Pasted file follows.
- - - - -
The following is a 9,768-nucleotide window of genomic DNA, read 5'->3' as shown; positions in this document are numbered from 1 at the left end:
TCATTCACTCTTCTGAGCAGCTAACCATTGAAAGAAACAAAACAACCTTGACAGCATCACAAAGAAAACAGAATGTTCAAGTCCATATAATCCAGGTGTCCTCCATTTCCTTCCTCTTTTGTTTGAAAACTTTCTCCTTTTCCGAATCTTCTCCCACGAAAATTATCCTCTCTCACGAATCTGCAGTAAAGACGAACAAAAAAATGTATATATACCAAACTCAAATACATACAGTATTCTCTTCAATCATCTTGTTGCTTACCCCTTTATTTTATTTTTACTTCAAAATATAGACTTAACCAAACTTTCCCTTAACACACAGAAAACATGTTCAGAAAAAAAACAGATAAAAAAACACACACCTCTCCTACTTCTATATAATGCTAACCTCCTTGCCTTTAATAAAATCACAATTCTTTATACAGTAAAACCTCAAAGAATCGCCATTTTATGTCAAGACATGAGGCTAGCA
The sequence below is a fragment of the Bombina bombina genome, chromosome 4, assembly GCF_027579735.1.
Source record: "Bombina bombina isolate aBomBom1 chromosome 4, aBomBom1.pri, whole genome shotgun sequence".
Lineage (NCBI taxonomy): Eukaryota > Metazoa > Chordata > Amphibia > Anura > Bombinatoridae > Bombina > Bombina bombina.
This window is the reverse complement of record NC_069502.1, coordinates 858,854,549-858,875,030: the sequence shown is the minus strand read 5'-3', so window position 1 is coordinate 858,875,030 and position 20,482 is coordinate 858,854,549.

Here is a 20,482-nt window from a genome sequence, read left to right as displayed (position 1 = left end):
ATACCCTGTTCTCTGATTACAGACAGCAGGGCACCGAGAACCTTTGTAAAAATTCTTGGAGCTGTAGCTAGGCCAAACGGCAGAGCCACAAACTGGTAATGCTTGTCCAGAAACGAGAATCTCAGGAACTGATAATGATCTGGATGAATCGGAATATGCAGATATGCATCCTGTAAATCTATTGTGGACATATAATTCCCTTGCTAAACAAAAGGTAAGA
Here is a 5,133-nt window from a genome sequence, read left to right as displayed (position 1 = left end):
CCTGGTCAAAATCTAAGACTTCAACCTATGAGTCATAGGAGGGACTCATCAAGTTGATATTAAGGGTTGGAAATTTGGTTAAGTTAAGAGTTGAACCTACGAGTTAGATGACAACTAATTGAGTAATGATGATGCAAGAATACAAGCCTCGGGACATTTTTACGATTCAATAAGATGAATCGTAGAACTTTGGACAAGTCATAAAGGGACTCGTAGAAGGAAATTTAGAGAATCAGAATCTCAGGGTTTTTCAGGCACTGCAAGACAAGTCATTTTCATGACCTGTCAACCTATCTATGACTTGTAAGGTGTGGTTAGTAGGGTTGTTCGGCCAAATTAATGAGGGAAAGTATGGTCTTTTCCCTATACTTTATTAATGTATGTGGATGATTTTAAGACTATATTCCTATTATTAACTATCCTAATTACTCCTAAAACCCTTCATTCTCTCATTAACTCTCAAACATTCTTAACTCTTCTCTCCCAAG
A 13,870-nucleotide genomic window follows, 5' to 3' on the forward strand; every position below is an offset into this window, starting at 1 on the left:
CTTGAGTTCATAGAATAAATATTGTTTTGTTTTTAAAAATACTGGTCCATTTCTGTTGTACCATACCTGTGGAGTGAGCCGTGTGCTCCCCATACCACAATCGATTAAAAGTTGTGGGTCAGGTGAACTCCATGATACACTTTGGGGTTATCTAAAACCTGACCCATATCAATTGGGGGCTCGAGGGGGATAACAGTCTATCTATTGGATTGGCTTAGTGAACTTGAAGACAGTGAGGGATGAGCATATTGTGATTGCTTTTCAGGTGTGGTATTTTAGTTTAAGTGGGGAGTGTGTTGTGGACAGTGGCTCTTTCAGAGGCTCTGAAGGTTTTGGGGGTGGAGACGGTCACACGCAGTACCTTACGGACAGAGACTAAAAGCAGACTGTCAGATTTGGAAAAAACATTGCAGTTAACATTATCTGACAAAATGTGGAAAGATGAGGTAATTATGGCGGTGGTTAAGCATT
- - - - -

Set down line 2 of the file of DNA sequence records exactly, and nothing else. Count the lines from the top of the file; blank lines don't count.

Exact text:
TCATTCACTCTTCTGAGCAGCTAACCATTGAAAGAAACAAAACAACCTTGACAGCATCACAAAGAAAACAGAATGTTCAAGTCCATATAATCCAGGTGTCCTCCATTTCCTTCCTCTTTTGTTTGAAAACTTTCTCCTTTTCCGAATCTTCTCCCACGAAAATTATCCTCTCTCACGAATCTGCAGTAAAGACGAACAAAAAAATGTATATATACCAAACTCAAATACATACAGTATTCTCTTCAATCATCTTGTTGCTTACCCCTTTATTTTATTTTTACTTCAAAATATAGACTTAACCAAACTTTCCCTTAACACACAGAAAACATGTTCAGAAAAAAAACAGATAAAAAAACACACACCTCTCCTACTTCTATATAATGCTAACCTCCTTGCCTTTAATAAAATCACAATTCTTTATACAGTAAAACCTCAAAGAATCGCCATTTTATGTCAAGACATGAGGCTAGCA